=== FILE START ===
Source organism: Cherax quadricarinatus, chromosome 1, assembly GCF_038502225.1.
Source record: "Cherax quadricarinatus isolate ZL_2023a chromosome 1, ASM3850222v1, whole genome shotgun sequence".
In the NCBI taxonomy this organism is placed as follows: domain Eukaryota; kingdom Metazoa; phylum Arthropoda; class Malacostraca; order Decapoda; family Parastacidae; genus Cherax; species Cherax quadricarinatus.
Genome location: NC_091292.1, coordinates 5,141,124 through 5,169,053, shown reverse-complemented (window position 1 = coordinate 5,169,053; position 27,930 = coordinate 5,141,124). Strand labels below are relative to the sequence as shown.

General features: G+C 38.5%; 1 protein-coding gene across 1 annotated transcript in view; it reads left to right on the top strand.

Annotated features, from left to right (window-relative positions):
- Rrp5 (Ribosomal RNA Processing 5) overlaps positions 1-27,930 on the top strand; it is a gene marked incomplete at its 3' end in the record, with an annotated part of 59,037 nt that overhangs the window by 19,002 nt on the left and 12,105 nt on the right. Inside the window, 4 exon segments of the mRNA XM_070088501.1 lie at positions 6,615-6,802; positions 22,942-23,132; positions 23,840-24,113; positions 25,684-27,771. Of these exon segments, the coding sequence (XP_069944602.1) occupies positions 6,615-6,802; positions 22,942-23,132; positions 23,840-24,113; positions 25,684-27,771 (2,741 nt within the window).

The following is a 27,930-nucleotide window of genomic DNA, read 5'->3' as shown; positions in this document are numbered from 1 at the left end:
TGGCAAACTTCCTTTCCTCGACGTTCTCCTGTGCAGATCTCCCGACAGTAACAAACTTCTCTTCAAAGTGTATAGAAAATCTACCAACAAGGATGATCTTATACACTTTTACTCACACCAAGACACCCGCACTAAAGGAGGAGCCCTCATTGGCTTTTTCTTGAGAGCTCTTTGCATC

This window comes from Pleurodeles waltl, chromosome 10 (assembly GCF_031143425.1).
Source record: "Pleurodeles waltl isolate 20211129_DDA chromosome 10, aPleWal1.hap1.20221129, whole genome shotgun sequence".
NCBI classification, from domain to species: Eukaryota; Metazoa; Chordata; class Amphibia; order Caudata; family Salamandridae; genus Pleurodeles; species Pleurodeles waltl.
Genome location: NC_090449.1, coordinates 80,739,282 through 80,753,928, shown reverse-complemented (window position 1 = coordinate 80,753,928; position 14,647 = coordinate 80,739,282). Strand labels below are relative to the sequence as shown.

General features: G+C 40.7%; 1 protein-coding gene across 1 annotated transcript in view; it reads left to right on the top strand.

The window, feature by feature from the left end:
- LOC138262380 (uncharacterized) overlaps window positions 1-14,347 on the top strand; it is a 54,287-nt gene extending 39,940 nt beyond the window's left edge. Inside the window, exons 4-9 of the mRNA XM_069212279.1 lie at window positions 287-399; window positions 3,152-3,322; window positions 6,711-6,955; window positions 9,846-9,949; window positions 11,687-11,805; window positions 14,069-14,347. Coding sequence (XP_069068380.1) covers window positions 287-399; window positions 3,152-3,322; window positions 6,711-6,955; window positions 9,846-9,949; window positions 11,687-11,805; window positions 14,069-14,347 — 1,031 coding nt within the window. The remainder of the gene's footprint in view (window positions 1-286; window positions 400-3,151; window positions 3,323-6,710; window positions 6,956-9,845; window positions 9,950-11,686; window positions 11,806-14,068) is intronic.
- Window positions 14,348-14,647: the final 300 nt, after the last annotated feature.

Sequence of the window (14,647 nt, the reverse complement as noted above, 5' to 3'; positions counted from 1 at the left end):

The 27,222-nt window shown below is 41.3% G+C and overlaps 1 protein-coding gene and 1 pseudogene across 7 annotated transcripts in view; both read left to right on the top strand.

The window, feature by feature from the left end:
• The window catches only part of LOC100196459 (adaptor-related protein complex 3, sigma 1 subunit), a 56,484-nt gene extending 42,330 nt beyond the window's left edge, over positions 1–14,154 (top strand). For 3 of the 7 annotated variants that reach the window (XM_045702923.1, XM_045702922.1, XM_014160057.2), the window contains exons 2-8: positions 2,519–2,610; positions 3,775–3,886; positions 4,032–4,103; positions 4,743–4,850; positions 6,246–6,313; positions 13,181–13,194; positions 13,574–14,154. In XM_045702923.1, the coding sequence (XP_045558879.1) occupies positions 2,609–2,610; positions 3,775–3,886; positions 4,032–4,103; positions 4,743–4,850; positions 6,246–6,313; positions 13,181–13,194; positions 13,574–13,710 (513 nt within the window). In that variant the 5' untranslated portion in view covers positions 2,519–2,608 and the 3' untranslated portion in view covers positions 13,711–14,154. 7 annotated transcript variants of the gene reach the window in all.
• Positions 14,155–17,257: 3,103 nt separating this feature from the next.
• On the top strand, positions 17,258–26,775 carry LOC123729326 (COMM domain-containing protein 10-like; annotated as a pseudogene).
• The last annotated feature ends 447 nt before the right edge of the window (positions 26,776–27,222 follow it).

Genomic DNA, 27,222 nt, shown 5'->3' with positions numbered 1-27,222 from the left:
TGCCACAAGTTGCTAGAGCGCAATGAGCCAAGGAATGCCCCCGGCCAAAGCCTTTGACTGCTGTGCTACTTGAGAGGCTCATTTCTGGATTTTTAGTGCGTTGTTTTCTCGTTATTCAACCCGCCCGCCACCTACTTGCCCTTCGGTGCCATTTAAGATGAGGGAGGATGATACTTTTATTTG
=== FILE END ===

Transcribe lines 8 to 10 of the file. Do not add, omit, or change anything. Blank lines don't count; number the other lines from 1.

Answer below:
The following is a 27,930-nucleotide window of genomic DNA, read 5'->3' as shown; positions in this document are numbered from 1 at the left end:
TGGCAAACTTCCTTTCCTCGACGTTCTCCTGTGCAGATCTCCCGACAGTAACAAACTTCTCTTCAAAGTGTATAGAAAATCTACCAACAAGGATGATCTTATACACTTTTACTCACACCAAGACACCCGCACTAAAGGAGGAGCCCTCATTGGCTTTTTCTTGAGAGCTCTTTGCATC

This window comes from Pleurodeles waltl, chromosome 10 (assembly GCF_031143425.1).